It is my belief that, for the most part, we have been schooled… not educated.

Think about movement. We reason in terms of flexion, extension and so on… We think of how the shoulder moves… and then we think of the hip.

We dissect the body with great skill yet the athletes that we work with move in unison.

In recent years, some authors have popularized the concept of muscular chains and it definitely is a step in the right direction. Thomas Myers is one of them and did a great job with his book Anatomy Trains.

That being said, if drawing up muscle chains can point to the right direction as far as where is a movement breaking down, it does not actually inform us of why.

And then, there is the notion of motor patterns. They are the foundational movements. They are the first movements we perform. They are the origin of our raison d’être.

These motor patterns are initially reflexive and some develop in utero. It would then make sense to think that the biochemical environment of the mother while she is pregnant affects the potential for performance of the future superstar athlete.

I will present 2 of these reflexes that develop in utero and how, if not well integrated, they can affect performance.

Reflex 1: Tonic Labyrinthine Reflex

The Tonic Labyrinthine Reflex is a primitive reflex that appears at birth and is usually integrated by 6 to 12 months of age.
During year 1, when lying on his back, a child tilting his head back will normally lead to and automatic stiffening and arching of the back. Simultaneously, the legs then stiffen and the shoulders adduct with retraction.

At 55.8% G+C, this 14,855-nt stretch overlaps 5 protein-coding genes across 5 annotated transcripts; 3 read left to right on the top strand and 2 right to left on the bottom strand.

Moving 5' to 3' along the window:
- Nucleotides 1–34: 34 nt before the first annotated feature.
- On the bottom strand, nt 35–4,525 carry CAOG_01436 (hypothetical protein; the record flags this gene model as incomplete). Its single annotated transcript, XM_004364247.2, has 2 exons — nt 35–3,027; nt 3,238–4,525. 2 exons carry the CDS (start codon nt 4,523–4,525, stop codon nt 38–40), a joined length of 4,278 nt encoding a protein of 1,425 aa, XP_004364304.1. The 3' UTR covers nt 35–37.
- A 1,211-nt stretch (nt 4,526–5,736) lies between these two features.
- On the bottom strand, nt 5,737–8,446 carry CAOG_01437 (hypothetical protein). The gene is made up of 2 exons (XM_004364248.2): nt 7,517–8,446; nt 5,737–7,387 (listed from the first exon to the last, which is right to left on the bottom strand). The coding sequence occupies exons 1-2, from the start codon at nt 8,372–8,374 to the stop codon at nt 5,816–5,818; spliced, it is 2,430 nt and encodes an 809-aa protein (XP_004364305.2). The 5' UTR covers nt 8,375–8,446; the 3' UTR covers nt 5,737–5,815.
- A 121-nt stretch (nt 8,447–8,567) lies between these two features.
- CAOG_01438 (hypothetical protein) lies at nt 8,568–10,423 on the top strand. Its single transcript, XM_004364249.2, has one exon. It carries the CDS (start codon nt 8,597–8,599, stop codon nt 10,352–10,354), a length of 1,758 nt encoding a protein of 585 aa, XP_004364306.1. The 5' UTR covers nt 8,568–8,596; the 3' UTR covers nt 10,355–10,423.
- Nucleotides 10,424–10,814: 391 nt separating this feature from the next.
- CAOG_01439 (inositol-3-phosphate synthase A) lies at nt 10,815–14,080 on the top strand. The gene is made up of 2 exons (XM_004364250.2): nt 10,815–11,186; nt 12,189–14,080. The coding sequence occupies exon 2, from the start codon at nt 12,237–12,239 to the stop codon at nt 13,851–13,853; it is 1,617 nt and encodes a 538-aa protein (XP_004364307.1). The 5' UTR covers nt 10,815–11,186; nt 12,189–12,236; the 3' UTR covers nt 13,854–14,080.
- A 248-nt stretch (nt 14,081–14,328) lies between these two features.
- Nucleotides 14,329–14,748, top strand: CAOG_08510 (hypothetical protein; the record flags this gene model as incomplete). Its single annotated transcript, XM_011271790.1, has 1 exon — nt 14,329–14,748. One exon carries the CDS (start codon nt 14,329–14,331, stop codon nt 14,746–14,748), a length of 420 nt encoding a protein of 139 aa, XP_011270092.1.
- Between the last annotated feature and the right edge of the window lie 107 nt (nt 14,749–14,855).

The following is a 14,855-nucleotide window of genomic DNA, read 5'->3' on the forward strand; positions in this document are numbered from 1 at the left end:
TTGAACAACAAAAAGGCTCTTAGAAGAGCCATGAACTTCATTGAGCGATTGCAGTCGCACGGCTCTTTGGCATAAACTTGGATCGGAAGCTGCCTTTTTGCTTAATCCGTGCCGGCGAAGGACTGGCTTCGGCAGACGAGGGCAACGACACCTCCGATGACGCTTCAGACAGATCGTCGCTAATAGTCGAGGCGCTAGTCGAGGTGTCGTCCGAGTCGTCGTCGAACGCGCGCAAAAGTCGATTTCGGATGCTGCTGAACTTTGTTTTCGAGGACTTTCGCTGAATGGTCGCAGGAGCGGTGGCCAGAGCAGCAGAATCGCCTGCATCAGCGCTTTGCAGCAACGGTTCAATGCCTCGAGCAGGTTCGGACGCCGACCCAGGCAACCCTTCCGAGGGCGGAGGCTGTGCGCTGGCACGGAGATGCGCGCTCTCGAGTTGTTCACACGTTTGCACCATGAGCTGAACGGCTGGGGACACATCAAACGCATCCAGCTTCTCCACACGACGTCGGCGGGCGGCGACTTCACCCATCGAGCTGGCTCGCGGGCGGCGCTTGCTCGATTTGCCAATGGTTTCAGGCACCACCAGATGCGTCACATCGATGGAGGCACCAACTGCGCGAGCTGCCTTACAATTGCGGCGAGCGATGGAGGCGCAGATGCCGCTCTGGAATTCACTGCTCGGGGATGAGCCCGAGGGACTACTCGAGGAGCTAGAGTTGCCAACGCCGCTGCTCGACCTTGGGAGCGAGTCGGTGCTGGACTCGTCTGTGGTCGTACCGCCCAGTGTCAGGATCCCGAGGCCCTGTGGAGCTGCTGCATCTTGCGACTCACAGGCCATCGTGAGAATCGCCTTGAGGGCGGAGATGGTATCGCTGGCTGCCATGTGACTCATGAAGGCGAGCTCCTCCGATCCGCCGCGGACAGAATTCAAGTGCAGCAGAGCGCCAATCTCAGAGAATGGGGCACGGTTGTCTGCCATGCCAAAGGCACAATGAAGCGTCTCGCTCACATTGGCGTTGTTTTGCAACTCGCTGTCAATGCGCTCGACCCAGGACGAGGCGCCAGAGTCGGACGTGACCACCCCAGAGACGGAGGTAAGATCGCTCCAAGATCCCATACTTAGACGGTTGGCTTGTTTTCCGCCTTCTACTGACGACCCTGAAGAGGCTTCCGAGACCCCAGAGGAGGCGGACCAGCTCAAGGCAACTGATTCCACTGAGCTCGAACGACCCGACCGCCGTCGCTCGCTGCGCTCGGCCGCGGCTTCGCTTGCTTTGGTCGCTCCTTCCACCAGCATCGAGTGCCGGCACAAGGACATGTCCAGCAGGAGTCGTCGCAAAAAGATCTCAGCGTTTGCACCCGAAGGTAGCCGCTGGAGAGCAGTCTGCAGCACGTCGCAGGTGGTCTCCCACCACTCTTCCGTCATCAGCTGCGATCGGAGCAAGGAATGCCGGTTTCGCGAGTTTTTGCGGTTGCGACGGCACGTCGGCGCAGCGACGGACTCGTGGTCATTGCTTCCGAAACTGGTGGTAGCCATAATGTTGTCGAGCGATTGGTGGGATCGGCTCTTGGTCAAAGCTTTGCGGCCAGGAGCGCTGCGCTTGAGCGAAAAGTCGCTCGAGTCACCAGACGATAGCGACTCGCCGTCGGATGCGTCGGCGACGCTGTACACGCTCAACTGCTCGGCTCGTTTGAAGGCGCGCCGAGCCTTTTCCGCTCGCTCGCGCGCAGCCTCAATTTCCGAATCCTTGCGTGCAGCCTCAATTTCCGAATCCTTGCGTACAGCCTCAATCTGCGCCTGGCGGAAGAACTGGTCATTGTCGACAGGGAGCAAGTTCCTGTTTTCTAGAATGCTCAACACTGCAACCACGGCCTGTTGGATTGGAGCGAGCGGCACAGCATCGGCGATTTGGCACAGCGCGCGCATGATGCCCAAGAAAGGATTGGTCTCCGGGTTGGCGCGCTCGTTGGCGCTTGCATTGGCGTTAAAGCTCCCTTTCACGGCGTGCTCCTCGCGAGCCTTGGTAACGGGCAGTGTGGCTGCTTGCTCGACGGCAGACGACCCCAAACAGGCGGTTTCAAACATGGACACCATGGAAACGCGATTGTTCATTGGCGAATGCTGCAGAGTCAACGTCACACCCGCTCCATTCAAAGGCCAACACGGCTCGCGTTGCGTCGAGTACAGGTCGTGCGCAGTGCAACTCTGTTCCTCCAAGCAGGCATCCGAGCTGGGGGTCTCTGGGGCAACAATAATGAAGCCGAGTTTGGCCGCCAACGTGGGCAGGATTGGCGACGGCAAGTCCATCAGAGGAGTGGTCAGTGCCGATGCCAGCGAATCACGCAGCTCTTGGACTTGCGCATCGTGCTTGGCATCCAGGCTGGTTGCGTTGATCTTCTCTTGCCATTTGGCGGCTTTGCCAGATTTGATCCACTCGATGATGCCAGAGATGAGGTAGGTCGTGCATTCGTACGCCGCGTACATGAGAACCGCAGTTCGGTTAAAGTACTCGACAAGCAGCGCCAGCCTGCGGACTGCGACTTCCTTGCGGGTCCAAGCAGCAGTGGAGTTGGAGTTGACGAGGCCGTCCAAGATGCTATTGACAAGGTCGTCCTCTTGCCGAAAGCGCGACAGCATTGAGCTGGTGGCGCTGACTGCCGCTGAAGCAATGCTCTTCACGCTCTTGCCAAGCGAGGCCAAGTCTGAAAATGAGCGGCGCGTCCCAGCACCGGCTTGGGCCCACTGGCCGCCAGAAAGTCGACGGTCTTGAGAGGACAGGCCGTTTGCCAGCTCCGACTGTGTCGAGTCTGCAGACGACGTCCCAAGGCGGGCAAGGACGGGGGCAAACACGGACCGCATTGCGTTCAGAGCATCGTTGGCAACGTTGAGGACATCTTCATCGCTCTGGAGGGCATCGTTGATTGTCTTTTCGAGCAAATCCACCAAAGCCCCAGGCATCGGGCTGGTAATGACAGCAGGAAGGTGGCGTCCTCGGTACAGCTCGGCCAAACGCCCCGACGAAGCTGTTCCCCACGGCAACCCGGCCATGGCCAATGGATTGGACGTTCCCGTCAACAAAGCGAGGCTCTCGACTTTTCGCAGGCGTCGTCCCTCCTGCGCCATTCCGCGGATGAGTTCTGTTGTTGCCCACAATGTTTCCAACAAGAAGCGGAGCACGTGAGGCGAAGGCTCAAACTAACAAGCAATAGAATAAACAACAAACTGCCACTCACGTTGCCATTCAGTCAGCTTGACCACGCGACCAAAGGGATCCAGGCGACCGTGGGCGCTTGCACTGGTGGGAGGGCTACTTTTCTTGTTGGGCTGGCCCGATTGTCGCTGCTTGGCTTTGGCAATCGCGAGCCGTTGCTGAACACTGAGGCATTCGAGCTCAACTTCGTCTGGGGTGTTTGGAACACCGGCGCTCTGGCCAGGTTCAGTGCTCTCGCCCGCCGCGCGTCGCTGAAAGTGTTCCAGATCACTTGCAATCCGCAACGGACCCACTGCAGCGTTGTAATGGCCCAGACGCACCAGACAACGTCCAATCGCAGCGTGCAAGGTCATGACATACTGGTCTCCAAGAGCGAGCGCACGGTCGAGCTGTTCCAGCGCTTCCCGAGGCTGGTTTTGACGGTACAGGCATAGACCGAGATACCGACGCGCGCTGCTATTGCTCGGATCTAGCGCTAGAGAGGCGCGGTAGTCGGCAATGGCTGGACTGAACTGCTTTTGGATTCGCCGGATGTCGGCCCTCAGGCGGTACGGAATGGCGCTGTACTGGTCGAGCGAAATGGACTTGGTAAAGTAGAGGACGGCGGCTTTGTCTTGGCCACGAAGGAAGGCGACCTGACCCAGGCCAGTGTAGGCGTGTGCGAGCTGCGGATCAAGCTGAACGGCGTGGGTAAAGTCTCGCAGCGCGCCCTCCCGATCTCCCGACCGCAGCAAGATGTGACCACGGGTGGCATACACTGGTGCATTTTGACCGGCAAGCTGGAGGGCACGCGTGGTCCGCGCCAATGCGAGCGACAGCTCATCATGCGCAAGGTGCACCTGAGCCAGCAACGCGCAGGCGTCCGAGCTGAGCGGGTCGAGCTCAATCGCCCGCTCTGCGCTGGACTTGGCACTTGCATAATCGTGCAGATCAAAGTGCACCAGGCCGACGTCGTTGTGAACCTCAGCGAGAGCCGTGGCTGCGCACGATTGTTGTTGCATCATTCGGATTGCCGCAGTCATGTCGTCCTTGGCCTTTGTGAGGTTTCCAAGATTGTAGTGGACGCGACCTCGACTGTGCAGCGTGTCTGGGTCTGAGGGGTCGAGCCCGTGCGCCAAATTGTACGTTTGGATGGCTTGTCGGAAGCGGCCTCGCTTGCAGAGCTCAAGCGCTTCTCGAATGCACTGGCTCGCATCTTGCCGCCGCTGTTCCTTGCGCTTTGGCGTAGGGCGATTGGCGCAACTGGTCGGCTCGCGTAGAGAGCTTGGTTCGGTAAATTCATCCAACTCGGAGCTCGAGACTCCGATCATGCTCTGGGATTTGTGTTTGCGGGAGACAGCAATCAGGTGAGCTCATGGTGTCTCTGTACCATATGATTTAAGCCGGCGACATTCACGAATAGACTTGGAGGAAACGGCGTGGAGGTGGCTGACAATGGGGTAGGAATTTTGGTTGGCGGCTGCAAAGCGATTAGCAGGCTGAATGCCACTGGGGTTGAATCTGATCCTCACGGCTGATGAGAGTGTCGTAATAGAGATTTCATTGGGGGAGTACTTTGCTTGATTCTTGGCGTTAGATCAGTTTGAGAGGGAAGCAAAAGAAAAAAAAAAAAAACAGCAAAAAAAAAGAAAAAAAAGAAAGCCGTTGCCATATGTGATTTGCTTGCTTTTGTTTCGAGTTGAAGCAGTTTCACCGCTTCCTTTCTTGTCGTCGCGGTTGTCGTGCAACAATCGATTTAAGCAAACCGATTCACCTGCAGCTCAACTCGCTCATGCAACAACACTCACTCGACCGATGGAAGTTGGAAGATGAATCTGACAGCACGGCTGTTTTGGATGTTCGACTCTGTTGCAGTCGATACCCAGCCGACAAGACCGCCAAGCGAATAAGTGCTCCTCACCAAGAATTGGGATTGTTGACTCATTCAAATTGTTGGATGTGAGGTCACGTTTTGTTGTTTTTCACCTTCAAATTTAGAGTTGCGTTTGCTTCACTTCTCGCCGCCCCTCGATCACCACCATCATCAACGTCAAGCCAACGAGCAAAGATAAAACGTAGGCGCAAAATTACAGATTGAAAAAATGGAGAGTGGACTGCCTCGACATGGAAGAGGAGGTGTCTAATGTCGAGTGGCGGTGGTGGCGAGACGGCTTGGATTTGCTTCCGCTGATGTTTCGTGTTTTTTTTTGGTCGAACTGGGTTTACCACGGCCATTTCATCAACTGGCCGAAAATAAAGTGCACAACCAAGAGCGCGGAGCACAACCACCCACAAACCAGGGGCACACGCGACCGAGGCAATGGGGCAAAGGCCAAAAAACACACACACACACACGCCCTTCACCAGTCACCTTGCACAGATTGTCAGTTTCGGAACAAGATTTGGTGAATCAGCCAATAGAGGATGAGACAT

This is a great example of the establishment of a muscle chain that is key for posture and strength of the extensor chain.

As of 1 year of age, if the reflex is well integrated, the child should have good recruitment of the posterior chain. He is then a future accomplished dead lifter!
Reflex 2: Asymmetrical Tonic Neck Reflex

The Asymmetrical Tonic Neck Reflex is yet another primitive reflex in newborns that usually disappears around 6 months of age. It is also know as the fencing reflex.

When turning the face of the child to one side, you find extension of the arm and leg on the side of head rotation. On the other side of the body, you find flexion of the arm and the leg.

In utero, the reflex is important to develop muscle tone and the vestibular system. The vestibular system is the system per excellence to provide stability while moving. It is imperative for athletes that seek performance in less than ideal conditions.

The Asymmetrical Tonic Reflex also provides an excellent opportunity to develop hand-eye coordination. Hand-eye coordination is, obviously, vital to most sports where muscle chains find their origin with the musculature of the eyes.

In conclusion, I believe it is important to assess both posture and movement. After all, posture’s origin is how we have integrated or not these very patterns and since posture is movement, it is an invaluable piece of data to collect and optimize for the best performance!